Mr. Speaker, I am pleased to rise on behalf of the Progressive Conservative Party of Canada in response to the solicitor general's statement on national security.
I am also pleased that this forum is being utilized by the government and that we had the opportunity to hear a ministerial statement on such an important area. It is a very timely appearance by the solicitor general.
As has been mentioned by previous members, there has been a great deal of talk in this area. The solicitor general has repeated his pledge from last summer and again last fall to introduce new legislation on money laundering and cross-border currency controls. The fact remains that to date we have not seen that. There has been a great deal of consultation, which again I believe is a very important part of the process, but I would encourage the solicitor general to act on these initiatives.
Canadians are concerned about justice and security issues. They require more than just rhetoric. They require concrete action.
We have heard a great deal about the intention to crack down on money laundering and cross-border currency controls since September of this year. To the government's credit it did pass anti-organized crime legislation in the spring of 1997. However, like many of these initiatives, I would suggest it was not a full effort. There continue to be huge loopholes in the federal legislation, particularly when we look at what Canada has done compared to other countries.
As an example I would cite the U.S. State Department's report, “International Narcotics Control Strategy”, which singled out Canada as an easy target for drug related and other types of money laundering. The report goes on to compare Canada to countries like Columbia, Brazil and the Cayman Islands as countries which are open to money laundering and places to hide illegal money.
That report identified the fact that Canada's international position is not glowing. Lack of federal legislation leaves our country open to this type of illegal activity.
This, in light of some of the other developments that have happened in this country, in particular the government's decision to disband the ports police, causes grave concern for opposition members as well as the Canadian public at large.
The problem remains. In the 10 months since the solicitor general has taken this post there have been many promises made, but we have yet to see the delivery of those promises. Canada continues to be open for business as far as organized crime is concerned.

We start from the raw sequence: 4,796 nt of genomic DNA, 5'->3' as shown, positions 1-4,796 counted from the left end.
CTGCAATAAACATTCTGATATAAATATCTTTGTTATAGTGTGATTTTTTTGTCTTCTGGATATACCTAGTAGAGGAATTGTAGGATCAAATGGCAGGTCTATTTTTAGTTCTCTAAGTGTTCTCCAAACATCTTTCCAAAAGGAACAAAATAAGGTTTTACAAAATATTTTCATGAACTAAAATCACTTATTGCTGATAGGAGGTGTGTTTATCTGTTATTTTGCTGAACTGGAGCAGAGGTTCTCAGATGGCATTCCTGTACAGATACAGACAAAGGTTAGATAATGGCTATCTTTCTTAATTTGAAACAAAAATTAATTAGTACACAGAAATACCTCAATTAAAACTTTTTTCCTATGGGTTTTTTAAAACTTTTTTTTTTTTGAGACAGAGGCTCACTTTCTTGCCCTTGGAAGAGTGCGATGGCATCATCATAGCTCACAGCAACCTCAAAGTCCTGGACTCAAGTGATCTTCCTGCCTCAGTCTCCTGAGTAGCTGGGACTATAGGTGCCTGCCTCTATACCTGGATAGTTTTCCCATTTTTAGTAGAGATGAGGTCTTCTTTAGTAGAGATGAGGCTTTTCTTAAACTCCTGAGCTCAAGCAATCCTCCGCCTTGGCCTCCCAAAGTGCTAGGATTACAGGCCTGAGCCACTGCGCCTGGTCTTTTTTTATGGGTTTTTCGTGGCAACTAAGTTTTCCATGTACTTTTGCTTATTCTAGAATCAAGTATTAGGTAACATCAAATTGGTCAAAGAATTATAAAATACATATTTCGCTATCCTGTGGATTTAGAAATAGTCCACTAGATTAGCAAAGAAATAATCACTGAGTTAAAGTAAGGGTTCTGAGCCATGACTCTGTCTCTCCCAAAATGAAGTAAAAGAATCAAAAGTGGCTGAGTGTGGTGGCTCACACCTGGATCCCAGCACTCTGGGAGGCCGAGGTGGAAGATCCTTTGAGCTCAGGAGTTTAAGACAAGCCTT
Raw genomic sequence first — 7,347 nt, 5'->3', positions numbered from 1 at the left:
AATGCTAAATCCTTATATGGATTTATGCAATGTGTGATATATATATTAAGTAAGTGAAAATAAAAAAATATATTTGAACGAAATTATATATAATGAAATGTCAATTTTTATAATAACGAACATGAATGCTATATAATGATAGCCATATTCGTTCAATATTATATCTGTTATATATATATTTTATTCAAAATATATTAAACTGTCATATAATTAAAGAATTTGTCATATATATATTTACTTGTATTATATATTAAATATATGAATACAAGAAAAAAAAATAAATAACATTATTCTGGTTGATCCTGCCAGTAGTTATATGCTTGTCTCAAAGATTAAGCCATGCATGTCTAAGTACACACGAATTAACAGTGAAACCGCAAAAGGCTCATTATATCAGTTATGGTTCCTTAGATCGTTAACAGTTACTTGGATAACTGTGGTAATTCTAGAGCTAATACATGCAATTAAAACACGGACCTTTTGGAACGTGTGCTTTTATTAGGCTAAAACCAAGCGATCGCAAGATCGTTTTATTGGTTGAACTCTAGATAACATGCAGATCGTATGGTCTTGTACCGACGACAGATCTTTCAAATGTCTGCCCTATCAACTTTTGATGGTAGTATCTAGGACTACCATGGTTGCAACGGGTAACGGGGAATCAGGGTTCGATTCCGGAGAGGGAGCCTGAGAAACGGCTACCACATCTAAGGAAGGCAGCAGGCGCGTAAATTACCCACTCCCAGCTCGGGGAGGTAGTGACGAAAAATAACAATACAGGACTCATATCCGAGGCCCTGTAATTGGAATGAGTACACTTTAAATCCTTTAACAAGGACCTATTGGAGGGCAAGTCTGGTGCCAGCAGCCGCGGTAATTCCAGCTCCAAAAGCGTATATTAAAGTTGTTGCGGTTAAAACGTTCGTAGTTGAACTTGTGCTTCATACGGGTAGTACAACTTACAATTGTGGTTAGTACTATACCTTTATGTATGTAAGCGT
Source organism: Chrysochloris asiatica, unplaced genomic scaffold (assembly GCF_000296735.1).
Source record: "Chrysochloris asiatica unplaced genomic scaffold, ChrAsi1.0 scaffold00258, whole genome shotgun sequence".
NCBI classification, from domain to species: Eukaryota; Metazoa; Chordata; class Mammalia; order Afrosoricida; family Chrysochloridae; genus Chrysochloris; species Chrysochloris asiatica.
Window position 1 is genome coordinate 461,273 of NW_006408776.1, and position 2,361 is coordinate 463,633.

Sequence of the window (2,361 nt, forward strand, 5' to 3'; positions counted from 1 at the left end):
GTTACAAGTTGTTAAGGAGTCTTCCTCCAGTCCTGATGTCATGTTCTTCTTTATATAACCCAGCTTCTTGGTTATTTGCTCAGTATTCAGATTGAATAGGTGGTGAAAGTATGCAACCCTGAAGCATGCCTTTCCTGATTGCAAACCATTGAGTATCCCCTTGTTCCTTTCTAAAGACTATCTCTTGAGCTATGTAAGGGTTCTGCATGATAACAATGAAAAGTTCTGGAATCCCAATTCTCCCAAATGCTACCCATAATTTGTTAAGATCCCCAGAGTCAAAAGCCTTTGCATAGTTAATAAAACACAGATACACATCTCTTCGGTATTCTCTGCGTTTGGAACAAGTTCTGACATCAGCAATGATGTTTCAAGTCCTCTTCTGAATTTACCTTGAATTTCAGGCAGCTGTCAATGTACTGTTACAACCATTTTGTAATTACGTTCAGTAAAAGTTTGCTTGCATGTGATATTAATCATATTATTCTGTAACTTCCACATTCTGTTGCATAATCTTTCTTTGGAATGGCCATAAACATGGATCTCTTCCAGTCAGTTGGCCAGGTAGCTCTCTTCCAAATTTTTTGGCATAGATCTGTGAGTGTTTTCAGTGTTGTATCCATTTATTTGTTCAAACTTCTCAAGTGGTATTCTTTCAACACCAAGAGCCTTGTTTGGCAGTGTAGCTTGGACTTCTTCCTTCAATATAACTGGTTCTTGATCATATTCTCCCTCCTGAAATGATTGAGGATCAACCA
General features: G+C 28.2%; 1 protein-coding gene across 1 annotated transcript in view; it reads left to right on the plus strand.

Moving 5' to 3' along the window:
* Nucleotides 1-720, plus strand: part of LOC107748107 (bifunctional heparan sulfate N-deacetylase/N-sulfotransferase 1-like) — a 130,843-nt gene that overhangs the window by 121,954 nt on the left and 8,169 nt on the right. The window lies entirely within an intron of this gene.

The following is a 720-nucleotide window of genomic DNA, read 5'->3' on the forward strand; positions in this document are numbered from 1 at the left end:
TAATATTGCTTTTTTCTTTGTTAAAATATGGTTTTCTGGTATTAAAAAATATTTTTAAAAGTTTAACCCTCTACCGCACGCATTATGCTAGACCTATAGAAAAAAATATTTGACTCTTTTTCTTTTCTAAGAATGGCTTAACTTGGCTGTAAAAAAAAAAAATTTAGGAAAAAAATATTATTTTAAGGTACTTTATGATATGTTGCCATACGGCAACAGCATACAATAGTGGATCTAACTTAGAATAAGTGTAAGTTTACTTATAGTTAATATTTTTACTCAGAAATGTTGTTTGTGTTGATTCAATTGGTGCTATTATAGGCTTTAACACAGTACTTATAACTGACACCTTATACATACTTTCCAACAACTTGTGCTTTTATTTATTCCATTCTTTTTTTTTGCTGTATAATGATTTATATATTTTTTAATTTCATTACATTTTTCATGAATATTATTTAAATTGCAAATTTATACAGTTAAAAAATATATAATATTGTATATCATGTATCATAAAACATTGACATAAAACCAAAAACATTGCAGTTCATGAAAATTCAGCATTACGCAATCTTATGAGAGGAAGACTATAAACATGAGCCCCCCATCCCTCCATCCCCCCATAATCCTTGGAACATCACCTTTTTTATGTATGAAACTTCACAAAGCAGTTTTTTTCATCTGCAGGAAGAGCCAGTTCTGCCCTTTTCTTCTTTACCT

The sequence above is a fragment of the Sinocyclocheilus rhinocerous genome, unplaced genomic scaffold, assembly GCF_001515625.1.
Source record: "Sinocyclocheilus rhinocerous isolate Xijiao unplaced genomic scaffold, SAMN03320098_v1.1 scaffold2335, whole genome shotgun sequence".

The solicitor general did assure Canadians on Monday that he was on the job with respect to organized crime.
He also told us that he was going to bring biker gangs to their knees and eradicate organized crime. This is again a lot of tough talk, but we are waiting patiently and encouraging the solicitor general to act on these initiatives.
I would also put before the House the opinion of Scott Newark, the executive director of the Canadian Police Association. He offered this statement very recently to the solicitor general: “Anyone can talk tough. Let's see some action. Here is a guy who has some power, but I have not seen him exercise it yet”.
We have to be concerned when members of the policing community say those things. Mr. Newark went on to say “We are not interested in what the government says any more. We have had some very constructive and doable things that have run into a wall of indifference”. I am very concerned about the confidence in the policing community when those sorts of comments are being made publicly by a gentleman like Mr. Newark.
The solicitor general outlined specifically some of the positive measures of his department and the initiatives to improve national security that would result in changes to our Immigration Act, the Extradition Act and the Official Secrets Act, among other statutes. I would certainly hope that these measures do not have a long shelf life.
I commend the solicitor general for identifying the priority area of CSIS. When this organization began a decade ago many assumed that the end of the cold war would result in a decrease in the need for international security. Sadly, this has not been the case.
Certainly in Canada we have seen a rise in the area of organized crime. This perhaps poses one of the biggest threats to national security at this time.
Page 9 of the 1997 CSIS public report states: “There are many activities in addition to the traditional threat activities which cause or have the potential to cause threats to the public safety of Canadians and the national security of Canada”. Therefore, our focus may have to shift on the internal threats posed by organized crime.
In conclusion, I applaud the engagements of the solicitor general on behalf of CSIS to form intelligence activities, to enhance the protection of computer infrastructure, to review our counter-terrorism strategies and to apprise the government of foreign and domestic activities which may compromise public security. However, with that said, I am still concerned about the lack of resources to effectively implement these very laudable plans. Since the government took office in 1993 there have been more than 700 employees cut from CSIS, more than one-quarter of the total workforce.
I urge the solicitor general to engage his cabinet, in particular the finance minister, to see that this is not just talk and that these plans are going to be implemented. Like my colleagues, I look forward to working on the justice committee with the solicitor general.